Moving from the Military to Business School
This post first appeared on the U.S. News”“Strictly Business blog
With Memorial Day upon us, it seems fitting to take a look at one special group of b-school students: war veterans. In fact, my very first client, many years ago, was in the military. Despite having a 540 GMAT, he was admitted to the Massachusetts Institute of Technology Sloan School of Management. In all, our military clients have consistently done quite well, often despite having low test scores.
Military applicants tend to blow other candidates out of the water, figuratively speaking, because they have a wealth of experience to draw from at a very young age. While many b-school hopefuls can only speak to sitting in cubicles, crunching numbers for the boss, these veteran applicants have had to deal with highly stressful situations, think on their feet, make ethical decisions, and lead important projects.
Veterans automatically know how to work in a team and they have respect””an important characteristic for business school students. The top M.B.A. programs value this type of experience because it gives the applicants a real-world maturity and a unique perspective during classroom discussions that others are lacking.
In recent years, b-schools have beefed up their efforts to attract veterans. A funding increase in the post-9/11 G.I. Bill (a bill that provides financial assistance for housing and education to servicemembers), as well as the launch of the Yellow Ribbon Program, have helped make a dent in M.B.A. tuition, which can be prohibitively expensive for veterans lacking income from several years at a traditional job.
The Yellow Ribbon Program allows U.S. universities to voluntarily enter into an agreement with the Department of Veterans Affairs to fund tuition expenses that exceed the highest public, in-state undergraduate tuition rate. The institution can contribute up to 50 percent of those expenses and the government will match the same amount as the institution.
So which programs are the most military friendly? According to Military M.B.A., an education and employment network for military officers interested in pursuing this degree, the Tuck School of Business at Dartmouth College, University of Michigan Ross School of Business, Cornell University’s Johnson School of Management, Carnegie Mellon’s Tepper School of Business, and the Duke University Fuqua School of Business rank as the top five “best value schools.”
The results weigh the amounts of tuition waived for veterans against the U.S.News & World Report ranking of M.B.A. programs. The study aims to help veterans by providing a more comprehensive look at business schools than mainstream magazine ranking systems, which are geared toward traditional, not military, M.B.A. students.
The Tuck School of Business leads the pack because, according to the review, 80.4 percent of a veteran’s tuition at Tuck is covered. But veterans who meet certain qualifications for the Yellow Ribbon Program””including, in part, 36 months of active duty service””often have all costs covered, Diane Bonin, director of financial aid at Tuck, noted in a story in The Dartmouth last year.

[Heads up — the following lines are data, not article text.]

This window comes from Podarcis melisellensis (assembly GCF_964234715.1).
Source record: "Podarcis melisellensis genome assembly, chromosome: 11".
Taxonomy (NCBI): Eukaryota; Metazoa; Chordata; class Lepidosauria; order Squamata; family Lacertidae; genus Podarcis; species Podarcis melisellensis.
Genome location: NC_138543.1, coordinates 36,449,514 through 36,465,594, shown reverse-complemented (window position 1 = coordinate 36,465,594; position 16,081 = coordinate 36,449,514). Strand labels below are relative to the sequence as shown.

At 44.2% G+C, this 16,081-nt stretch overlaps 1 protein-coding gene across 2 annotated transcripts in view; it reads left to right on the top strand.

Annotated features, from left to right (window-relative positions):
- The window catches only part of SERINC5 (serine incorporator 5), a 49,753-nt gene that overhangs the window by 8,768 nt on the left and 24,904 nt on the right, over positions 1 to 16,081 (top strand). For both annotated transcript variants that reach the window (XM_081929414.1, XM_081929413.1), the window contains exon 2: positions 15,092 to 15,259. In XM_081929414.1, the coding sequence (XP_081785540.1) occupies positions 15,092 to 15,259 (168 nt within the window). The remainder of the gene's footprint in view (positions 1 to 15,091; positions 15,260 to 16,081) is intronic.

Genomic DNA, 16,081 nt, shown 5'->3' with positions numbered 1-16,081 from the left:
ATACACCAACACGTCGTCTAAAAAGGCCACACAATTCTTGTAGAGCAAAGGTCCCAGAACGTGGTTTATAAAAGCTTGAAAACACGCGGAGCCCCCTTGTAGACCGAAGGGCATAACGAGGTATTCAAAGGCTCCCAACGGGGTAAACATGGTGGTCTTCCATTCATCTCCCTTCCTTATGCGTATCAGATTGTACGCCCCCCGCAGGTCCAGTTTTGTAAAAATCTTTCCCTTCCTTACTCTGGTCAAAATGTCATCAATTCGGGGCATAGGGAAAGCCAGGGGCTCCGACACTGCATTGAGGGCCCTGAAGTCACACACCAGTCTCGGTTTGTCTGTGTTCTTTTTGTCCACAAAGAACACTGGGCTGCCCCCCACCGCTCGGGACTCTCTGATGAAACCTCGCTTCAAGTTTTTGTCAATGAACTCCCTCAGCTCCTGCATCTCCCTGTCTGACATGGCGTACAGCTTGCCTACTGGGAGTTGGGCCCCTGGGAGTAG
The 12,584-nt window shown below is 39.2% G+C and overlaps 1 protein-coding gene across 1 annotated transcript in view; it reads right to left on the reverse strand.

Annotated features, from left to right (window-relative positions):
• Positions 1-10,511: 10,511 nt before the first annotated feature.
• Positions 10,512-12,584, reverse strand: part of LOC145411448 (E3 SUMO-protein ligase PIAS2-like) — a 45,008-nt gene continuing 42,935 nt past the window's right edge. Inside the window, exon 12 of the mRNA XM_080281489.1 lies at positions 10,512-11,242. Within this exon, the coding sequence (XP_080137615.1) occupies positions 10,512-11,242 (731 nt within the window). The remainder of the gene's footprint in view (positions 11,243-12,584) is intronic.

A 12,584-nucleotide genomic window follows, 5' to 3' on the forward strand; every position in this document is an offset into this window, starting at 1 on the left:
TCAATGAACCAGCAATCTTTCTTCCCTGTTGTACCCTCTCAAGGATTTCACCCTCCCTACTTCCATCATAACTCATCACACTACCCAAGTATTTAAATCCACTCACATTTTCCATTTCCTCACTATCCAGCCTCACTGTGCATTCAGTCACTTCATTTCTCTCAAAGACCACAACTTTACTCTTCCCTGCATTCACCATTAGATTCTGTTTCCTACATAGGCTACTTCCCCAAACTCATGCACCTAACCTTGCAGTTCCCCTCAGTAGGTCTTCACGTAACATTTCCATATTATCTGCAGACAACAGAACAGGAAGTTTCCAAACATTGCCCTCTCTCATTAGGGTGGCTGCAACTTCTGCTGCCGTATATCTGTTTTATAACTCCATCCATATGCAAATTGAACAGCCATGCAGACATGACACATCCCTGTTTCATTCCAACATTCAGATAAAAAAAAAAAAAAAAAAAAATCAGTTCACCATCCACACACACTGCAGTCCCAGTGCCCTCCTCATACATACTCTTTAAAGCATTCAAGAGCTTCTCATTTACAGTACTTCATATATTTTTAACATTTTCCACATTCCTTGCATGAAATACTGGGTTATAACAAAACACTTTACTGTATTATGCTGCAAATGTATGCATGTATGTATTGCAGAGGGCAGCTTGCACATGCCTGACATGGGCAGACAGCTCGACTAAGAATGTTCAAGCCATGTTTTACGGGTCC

In October, veterans who are currently pursuing or have already earned an M.B.A. from a qualifying top-ranked program are invited to participate in the 2011 M.B.A. Veterans Career Conference. This annual conference was established in 2008 by two former U.S. Army officers and second year M.B.A. students. It aims to connect current M.B.A. students who are former military personnel with recruiters from leading companies in order to establish a community for M.B.A. students and alumni who share a common background. Many companies consider the event a premiere recruiting venue, and one recruiter calls officers and enlisted candidates the closest one can get to a “100 percent guarantee” of a successful hire.
Veterans contemplating an M.B.A. should check out the Military to Business blog by a newly minted Harvard Business School grad that I’ve featured numerous times as a B-School Buzz blogger on my website. His blog has so much useful information for veterans that it’s hard to pinpoint a single entry to highlight. However, a post from December provides a financial breakdown that should reassure anyone fearing astronomical debt should he or she forego the workforce after leaving active duty. According to Military to Business’s calculations, most veterans end up with only $10,000 to $50,000 in total debt after two years.
“This reinforces the message I tell a lot of people who write in and are concerned with losing their steady military income,” the Military to Business blogger writes. “Fear no more. The economics of a military person going to a top business school is extremely favorable. You can make more your first 3-4 years after business school than you probably would in the military over the next 10 years.” From a purely economic point of view, he stresses, it’s a net positive financial decision.